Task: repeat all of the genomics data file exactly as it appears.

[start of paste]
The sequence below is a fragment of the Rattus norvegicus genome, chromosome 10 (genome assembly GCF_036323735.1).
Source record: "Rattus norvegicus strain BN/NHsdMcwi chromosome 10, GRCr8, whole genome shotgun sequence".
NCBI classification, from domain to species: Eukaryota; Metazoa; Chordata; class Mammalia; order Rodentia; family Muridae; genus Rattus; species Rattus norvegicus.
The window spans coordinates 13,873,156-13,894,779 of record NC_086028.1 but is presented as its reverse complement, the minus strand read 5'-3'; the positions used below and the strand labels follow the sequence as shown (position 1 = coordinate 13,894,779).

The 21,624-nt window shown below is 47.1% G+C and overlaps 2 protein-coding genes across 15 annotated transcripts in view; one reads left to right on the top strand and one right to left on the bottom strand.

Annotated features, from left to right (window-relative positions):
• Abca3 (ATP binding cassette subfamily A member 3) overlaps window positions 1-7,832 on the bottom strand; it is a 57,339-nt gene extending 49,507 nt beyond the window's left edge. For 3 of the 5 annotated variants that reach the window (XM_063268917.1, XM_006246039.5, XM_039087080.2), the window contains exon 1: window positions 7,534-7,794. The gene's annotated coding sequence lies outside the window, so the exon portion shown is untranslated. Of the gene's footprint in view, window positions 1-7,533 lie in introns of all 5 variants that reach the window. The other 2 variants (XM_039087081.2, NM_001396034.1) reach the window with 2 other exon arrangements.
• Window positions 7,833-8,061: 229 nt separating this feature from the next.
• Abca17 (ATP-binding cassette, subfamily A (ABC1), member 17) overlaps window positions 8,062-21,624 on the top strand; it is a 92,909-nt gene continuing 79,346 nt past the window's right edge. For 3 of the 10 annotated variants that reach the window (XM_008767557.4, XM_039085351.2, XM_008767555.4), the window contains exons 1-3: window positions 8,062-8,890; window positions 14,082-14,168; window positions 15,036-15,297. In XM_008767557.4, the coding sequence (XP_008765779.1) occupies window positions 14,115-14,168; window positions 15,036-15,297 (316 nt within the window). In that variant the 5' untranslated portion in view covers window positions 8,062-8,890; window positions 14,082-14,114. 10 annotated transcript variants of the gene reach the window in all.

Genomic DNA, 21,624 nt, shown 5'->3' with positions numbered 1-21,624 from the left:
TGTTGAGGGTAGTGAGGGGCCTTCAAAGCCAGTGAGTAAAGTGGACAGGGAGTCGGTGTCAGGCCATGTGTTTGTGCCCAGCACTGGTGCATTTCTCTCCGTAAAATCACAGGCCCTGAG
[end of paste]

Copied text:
The sequence below is a fragment of the Rattus norvegicus genome, chromosome 10 (genome assembly GCF_036323735.1).
Source record: "Rattus norvegicus strain BN/NHsdMcwi chromosome 10, GRCr8, whole genome shotgun sequence".
NCBI classification, from domain to species: Eukaryota; Metazoa; Chordata; class Mammalia; order Rodentia; family Muridae; genus Rattus; species Rattus norvegicus.
The window spans coordinates 13,873,156-13,894,779 of record NC_086028.1 but is presented as its reverse complement, the minus strand read 5'-3'; the positions used below and the strand labels follow the sequence as shown (position 1 = coordinate 13,894,779).

The 21,624-nt window shown below is 47.1% G+C and overlaps 2 protein-coding genes across 15 annotated transcripts in view; one reads left to right on the top strand and one right to left on the bottom strand.

Annotated features, from left to right (window-relative positions):
• Abca3 (ATP binding cassette subfamily A member 3) overlaps window positions 1-7,832 on the bottom strand; it is a 57,339-nt gene extending 49,507 nt beyond the window's left edge. For 3 of the 5 annotated variants that reach the window (XM_063268917.1, XM_006246039.5, XM_039087080.2), the window contains exon 1: window positions 7,534-7,794. The gene's annotated coding sequence lies outside the window, so the exon portion shown is untranslated. Of the gene's footprint in view, window positions 1-7,533 lie in introns of all 5 variants that reach the window. The other 2 variants (XM_039087081.2, NM_001396034.1) reach the window with 2 other exon arrangements.
• Window positions 7,833-8,061: 229 nt separating this feature from the next.
• Abca17 (ATP-binding cassette, subfamily A (ABC1), member 17) overlaps window positions 8,062-21,624 on the top strand; it is a 92,909-nt gene continuing 79,346 nt past the window's right edge. For 3 of the 10 annotated variants that reach the window (XM_008767557.4, XM_039085351.2, XM_008767555.4), the window contains exons 1-3: window positions 8,062-8,890; window positions 14,082-14,168; window positions 15,036-15,297. In XM_008767557.4, the coding sequence (XP_008765779.1) occupies window positions 14,115-14,168; window positions 15,036-15,297 (316 nt within the window). In that variant the 5' untranslated portion in view covers window positions 8,062-8,890; window positions 14,082-14,114. 10 annotated transcript variants of the gene reach the window in all.

Genomic DNA, 21,624 nt, shown 5'->3' with positions numbered 1-21,624 from the left:
TGTTGAGGGTAGTGAGGGGCCTTCAAAGCCAGTGAGTAAAGTGGACAGGGAGTCGGTGTCAGGCCATGTGTTTGTGCCCAGCACTGGTGCATTTCTCTCCGTAAAATCACAGGCCCTGAG